By Dennis Crouch
Earlier this week, I commented on the two attorney-fees cases pending before the US Supreme Court:
- Octane Fitness, LLC v. ICON Health & Fitness, Inc., Docket No. 12-1184; and
- Highmark Inc. v. Allcare Health Management Sys., Docket No. 121163.
Both cases stem from the same perspective that the “exceptional case” requirement for attorney fees is too narrowly construed by the courts and especially by the Federal Circuit. See 35 U.S.C. § 285.
I noted in the prior post that the predecessor of Section 285 was first enacted in a 1946 Patent bill. The 1946 law was substantially similar to the current law (enacted in 1952) with the major difference that the 1946 act expressly gave the court “discretion” to award attorney fees to the prevailing party while the 1952 act removed that “discretion” term and instead indicated that the fee may be awarded “in exceptional cases.”
The Senate Report associated with the 1946 statute indicates that the statute is not intended to make fee awards an “ordinary thing in patent suits” but instead to reserve such awards for “gross injustice.”
It is not contemplated that the recovery of attorney’s fees will become an ordinary thing in patent suits, but the discretion given the court in this respect, in addition to the present discretion to award triple damages, will discourage infringement of a patent by anyone thinking that all he would be required to pay if he loses the suit would be a royalty. The provision is also made general so as to enable the court to prevent a gross injustice to an alleged infringer.
S. Rep. No. 1503, 79th Cong., 2d Sess. (1946), reprinted in 1946 U.S. Code Cong. Serv. 1386, 1387.
When the 1952 act was passed, the House Committee Report briefly mentioned the “exceptional case” amendment to the statute – indicating that the phrase “‘in exceptional cases’ has been added as expressing the intention of the present statute as shown by its legislative history and as interpreted by the courts.”
In several cases, the Federal Circuit has considered the standard and, after some debate, decided in Eltech Systems Corp. v. PPG Industries, Inc., 903 F.2d 805 (Fed. Cir. 1990), that the exceptional case standard should be the same for both prevailing plaintiffs and for prevailing defendants – writing: “we now reach the question and determine that there is and should be no difference in the standards applicable to patentees and infringers who engage in bad faith litigation.” The Eltech Systems case was then cited positively by the Supreme Court in Fogerty v. Fantasy, 510 U.S. 517 (1994) as justification for a party-neutral approach to fee shifting in copyright cases.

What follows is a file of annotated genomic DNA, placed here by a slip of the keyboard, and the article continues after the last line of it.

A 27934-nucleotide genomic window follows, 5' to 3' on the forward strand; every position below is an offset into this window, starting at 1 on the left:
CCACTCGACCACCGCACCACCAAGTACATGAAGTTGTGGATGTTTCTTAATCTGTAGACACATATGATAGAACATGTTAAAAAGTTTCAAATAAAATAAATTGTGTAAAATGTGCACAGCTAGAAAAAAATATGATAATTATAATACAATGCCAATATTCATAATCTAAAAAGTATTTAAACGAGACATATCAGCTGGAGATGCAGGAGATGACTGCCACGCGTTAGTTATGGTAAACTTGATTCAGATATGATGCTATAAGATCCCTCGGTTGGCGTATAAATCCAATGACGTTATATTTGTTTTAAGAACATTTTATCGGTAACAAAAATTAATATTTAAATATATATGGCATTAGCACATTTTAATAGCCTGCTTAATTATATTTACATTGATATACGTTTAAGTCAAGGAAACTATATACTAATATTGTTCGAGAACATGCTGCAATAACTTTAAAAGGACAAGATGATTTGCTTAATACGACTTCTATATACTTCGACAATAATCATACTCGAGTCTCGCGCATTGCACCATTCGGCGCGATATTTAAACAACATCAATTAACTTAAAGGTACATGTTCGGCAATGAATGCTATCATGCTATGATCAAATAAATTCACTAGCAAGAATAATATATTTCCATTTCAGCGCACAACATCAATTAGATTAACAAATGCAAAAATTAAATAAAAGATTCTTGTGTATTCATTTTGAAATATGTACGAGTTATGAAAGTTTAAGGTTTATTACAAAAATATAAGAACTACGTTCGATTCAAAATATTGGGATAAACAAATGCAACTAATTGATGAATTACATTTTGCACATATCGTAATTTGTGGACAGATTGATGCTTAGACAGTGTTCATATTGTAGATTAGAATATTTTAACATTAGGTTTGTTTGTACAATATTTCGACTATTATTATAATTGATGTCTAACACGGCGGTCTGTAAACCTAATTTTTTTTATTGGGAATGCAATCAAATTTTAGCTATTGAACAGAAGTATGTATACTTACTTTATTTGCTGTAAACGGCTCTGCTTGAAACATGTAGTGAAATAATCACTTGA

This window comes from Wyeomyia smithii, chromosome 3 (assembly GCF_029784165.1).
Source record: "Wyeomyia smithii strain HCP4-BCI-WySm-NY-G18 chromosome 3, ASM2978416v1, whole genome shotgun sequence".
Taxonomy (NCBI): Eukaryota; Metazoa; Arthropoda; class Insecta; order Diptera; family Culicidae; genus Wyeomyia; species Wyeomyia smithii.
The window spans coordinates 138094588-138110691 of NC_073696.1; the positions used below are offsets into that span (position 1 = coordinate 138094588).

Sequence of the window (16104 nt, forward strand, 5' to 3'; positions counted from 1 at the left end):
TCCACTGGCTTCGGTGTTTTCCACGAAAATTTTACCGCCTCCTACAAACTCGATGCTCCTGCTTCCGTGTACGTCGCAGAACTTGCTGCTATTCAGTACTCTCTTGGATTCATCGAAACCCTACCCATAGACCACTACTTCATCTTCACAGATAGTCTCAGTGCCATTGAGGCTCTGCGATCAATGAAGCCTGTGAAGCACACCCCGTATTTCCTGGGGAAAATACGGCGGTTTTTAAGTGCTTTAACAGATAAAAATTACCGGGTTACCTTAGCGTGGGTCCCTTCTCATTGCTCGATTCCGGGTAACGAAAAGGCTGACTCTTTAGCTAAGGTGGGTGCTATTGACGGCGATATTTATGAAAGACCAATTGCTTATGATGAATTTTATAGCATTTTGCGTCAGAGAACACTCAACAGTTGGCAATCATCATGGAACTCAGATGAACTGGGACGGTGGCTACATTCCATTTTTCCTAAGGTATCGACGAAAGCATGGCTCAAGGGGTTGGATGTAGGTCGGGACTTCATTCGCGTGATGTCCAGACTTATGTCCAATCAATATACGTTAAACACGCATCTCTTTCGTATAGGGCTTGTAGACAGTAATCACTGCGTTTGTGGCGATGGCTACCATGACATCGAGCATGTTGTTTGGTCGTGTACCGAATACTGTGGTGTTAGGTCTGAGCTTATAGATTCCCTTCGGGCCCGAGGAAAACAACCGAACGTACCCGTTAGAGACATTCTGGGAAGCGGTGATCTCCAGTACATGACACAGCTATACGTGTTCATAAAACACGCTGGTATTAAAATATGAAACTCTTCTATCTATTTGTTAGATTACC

We note that the federal fee-shifting statutes in the patent and trademark fields, which are more closely related to that of copyright, support a party-neutral approach. Those statutes contain language similar to that of [17 U.S.C.] § 505, with the added proviso that fees are only to be awarded in “exceptional cases.” 35 U.S.C. § 285 (patent) (“The court in exceptional cases may award reasonable attorney fees to the prevailing party”); 15 U.S.C. § 1117 (trademark) (same). Consistent with the party-neutral language, courts have generally awarded attorney’s fees in an evenhanded manner based on the same criteria. For patent, see, e.g., Eltech Systems Corp. v. PPG Industries, Inc., 903 F.2d 805, 811 (Fed. Cir. 1990) (“[T]here is and should be no difference in the standards applicable to patentees and infringers who engage in bad faith litigation”). For trademark, see, e.g., Motown Productions, Inc. v. Cacomm, Inc., 849 F.2d 781, 786 (2nd Cir. 1988) (exceptional circumstances include cases in which losing party prosecuted or defended action in bad faith); but see Scotch Whisky Assn. v. Majestic Distilling Co., 958 F.2d 594 (4th Cir.) (finding in the legislative history that prevailing defendants are to be treated more favorably than prevailing plaintiffs), cert. denied, 506 U.S. 862 (1992).
Fogerty at note 12.
Of course, the problem with a party-neutral approach is that it can only be applied at a certain high level of granularity or abstractness. Since patentees and accused infringers make systematically different argument and have systematically different strategies, the particular causes of exceptional case findings tends to be different. Thus, losing infringers most often pay fees based upon ongoing willful and reckless infringement while losing patentees most often pay fees for suing on patent obtained through inequitable conduct or for bringing baseless lawsuits. At that low level of granularity, the differences are such that it is difficult to compare whether a party-neutral approach is being applied.
Thanks to John Pinkerton at Thompson & Knight for providing me with this legislative history from the 1946 Act.